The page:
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More than half the 83 lobbyists registered last year to work for the industries’ two trade groups, the Private Equity Council and the Managed Funds Association, have served in government — from Capitol Hill to the Treasury Department.
While the revolving door is nothing new, the roster is nonetheless impressive — it has included three former members of Congress (Republican Richard Baker and Democrats Vic Fazio and Martin Frost) and about a half-dozen top staffers with ties to members of the Senate Banking Committee, including its chairman, Chris Dodd (D-Conn.), and Sen. Chuck Schumer (D-N.Y.).
The Private Equity Council and the Managed Funds Association paid lobbyists more than $7.3 million last year and almost $2 million in the first three months of this year, according to the government watchdog Center for Responsive Politics. And so far in the financial reform bill pending in the Senate, hedge funds and private equity firms have not been subject to the crackdown many consumer groups pushed for.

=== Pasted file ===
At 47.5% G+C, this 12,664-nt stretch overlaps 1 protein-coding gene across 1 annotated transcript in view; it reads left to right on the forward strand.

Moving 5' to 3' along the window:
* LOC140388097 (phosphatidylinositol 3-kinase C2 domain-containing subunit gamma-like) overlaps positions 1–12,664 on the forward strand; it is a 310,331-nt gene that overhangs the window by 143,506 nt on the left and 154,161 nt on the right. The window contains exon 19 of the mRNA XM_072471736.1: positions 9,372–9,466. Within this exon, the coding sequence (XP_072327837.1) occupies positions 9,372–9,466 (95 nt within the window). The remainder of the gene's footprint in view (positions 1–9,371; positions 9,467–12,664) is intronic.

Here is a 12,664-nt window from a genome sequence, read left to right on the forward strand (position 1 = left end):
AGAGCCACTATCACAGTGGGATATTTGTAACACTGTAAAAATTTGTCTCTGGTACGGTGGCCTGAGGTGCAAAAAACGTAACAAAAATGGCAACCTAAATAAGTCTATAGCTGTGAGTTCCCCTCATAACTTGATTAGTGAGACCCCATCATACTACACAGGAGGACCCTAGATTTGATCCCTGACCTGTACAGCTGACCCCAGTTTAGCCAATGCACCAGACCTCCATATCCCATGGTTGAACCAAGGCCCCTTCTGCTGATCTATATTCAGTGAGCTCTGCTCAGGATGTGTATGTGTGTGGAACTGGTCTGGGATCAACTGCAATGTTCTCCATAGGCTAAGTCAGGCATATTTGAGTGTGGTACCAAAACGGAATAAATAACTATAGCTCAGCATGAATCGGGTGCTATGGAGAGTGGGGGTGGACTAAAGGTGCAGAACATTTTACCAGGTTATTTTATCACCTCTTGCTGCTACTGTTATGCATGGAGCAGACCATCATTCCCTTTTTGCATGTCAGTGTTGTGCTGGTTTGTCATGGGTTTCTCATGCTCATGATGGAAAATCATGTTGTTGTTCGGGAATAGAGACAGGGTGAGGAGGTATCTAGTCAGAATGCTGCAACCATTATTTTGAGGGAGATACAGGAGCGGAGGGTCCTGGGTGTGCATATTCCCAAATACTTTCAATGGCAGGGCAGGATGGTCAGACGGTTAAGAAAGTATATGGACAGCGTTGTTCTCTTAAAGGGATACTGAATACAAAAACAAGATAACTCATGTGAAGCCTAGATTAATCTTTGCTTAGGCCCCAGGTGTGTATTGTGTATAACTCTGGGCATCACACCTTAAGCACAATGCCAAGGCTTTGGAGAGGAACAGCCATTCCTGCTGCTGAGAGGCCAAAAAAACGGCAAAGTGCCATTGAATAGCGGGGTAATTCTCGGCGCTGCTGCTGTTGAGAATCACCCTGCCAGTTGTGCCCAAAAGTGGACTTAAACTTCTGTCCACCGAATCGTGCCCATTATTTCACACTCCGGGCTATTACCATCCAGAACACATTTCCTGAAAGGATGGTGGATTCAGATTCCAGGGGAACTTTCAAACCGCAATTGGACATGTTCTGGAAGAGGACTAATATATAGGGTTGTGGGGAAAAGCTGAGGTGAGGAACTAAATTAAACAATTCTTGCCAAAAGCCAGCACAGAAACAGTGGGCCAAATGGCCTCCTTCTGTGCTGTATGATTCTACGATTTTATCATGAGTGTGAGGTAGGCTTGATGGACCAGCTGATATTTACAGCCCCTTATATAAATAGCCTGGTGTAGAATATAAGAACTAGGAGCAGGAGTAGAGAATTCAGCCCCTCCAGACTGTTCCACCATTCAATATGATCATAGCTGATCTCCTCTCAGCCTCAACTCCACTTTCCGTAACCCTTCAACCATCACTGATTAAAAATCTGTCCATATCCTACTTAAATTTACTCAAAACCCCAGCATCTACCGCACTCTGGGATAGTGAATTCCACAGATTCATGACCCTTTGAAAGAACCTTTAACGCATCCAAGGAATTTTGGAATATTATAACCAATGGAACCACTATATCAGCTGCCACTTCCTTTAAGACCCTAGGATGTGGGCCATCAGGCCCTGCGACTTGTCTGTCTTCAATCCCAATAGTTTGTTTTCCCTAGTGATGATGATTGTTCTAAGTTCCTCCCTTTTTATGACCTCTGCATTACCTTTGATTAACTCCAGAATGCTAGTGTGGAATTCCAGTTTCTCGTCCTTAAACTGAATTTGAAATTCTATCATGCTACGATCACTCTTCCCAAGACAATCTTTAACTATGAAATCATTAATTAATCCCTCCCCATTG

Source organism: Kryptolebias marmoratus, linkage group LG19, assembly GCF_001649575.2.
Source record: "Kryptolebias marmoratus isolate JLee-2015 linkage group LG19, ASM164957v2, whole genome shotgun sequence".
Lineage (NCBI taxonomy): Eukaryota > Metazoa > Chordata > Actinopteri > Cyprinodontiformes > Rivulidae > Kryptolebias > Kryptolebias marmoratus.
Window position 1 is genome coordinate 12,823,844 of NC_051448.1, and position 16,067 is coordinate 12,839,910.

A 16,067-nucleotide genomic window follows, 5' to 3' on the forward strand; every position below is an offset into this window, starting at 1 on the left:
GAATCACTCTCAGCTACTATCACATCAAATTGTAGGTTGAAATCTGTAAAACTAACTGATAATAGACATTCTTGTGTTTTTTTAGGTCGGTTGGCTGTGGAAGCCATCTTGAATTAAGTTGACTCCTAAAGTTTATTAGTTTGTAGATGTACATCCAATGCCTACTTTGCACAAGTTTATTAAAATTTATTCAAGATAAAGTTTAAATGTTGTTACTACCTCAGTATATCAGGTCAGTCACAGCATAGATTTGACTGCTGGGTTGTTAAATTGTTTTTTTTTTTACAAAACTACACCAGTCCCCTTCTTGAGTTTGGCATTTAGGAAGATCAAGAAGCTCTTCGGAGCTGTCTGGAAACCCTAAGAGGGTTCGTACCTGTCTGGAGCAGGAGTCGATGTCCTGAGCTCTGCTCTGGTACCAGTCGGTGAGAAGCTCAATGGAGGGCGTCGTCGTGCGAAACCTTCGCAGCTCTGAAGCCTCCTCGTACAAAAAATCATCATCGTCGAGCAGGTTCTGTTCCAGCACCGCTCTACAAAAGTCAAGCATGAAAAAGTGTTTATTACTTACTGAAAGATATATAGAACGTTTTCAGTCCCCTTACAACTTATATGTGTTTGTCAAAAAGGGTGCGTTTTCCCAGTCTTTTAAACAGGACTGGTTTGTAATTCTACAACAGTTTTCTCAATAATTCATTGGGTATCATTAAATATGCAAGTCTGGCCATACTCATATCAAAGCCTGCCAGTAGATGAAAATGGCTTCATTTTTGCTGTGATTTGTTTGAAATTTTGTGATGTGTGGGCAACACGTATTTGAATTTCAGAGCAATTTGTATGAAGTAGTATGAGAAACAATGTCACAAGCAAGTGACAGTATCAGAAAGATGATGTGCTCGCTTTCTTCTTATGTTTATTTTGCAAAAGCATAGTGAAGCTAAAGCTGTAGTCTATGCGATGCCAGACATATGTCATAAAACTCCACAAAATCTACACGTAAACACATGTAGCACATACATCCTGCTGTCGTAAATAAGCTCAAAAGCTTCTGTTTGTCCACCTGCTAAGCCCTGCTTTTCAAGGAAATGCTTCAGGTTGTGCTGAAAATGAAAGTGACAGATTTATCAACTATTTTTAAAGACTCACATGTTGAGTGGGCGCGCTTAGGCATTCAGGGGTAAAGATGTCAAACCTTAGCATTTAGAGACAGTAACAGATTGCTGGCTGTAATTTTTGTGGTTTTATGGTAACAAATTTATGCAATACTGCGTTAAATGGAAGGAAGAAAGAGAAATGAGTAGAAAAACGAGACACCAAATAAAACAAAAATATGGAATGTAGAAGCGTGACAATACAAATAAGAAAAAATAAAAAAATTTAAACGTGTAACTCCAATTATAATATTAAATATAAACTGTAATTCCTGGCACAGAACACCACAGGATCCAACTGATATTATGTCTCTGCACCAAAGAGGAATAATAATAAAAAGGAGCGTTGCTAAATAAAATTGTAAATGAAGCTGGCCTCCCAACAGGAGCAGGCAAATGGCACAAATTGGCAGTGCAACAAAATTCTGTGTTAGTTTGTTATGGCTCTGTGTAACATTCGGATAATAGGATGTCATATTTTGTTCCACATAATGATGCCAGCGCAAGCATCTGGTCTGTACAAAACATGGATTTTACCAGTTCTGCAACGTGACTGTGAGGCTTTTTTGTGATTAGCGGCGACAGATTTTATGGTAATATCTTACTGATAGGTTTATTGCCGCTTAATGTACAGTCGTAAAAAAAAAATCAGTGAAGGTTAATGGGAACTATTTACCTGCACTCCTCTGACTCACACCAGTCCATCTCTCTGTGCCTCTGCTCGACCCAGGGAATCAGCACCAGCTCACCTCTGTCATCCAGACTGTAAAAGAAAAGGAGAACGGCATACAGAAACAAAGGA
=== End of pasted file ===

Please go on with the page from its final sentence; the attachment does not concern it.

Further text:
More from Ken Silverstein:
Perspective — October 23, 2013, 8:00 am
How pro-oil Louisiana politicians have shaped American environmental policy
Postcard — October 16, 2013, 8:00 am
A trip to one of the properties at issue in Louisiana’s oil-pollution lawsuits
Length in days of the sentence Russian blogger Alexei Navalny served for leading an opposition rally last year:
Israeli researchers developed software that evaluates the depression of bloggers.
A teenager in Singapore was convicted of obscenity for posts critical of Lee Kuan Yew, the country’s founding father, that included an image of Lee having sex with Margaret Thatcher.
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“Shelby is waiting for something. He himself does not know what it is. When it comes he will either go back into the world from which he came, or sink out of sight in the morass of alcoholism or despair that has engulfed other vagrants.”